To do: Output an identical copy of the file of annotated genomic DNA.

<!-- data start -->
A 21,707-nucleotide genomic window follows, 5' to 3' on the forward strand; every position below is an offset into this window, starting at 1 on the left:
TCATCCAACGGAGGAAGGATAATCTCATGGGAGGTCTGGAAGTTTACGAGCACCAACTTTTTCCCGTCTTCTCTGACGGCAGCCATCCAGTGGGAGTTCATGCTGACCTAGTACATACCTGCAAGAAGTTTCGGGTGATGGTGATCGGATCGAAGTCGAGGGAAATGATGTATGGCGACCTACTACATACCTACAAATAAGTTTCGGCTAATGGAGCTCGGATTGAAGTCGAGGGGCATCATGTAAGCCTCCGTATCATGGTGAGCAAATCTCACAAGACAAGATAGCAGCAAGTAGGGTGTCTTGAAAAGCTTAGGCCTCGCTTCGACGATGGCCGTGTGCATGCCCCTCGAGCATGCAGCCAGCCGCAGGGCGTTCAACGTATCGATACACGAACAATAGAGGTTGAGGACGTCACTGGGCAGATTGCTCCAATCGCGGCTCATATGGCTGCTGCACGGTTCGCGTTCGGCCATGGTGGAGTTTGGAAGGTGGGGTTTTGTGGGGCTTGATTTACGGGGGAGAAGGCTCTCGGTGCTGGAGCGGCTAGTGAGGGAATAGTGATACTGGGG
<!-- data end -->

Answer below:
A 21,707-nucleotide genomic window follows, 5' to 3' on the forward strand; every position below is an offset into this window, starting at 1 on the left:
TCATCCAACGGAGGAAGGATAATCTCATGGGAGGTCTGGAAGTTTACGAGCACCAACTTTTTCCCGTCTTCTCTGACGGCAGCCATCCAGTGGGAGTTCATGCTGACCTAGTACATACCTGCAAGAAGTTTCGGGTGATGGTGATCGGATCGAAGTCGAGGGAAATGATGTATGGCGACCTACTACATACCTACAAATAAGTTTCGGCTAATGGAGCTCGGATTGAAGTCGAGGGGCATCATGTAAGCCTCCGTATCATGGTGAGCAAATCTCACAAGACAAGATAGCAGCAAGTAGGGTGTCTTGAAAAGCTTAGGCCTCGCTTCGACGATGGCCGTGTGCATGCCCCTCGAGCATGCAGCCAGCCGCAGGGCGTTCAACGTATCGATACACGAACAATAGAGGTTGAGGACGTCACTGGGCAGATTGCTCCAATCGCGGCTCATATGGCTGCTGCACGGTTCGCGTTCGGCCATGGTGGAGTTTGGAAGGTGGGGTTTTGTGGGGCTTGATTTACGGGGGAGAAGGCTCTCGGTGCTGGAGCGGCTAGTGAGGGAATAGTGATACTGGGG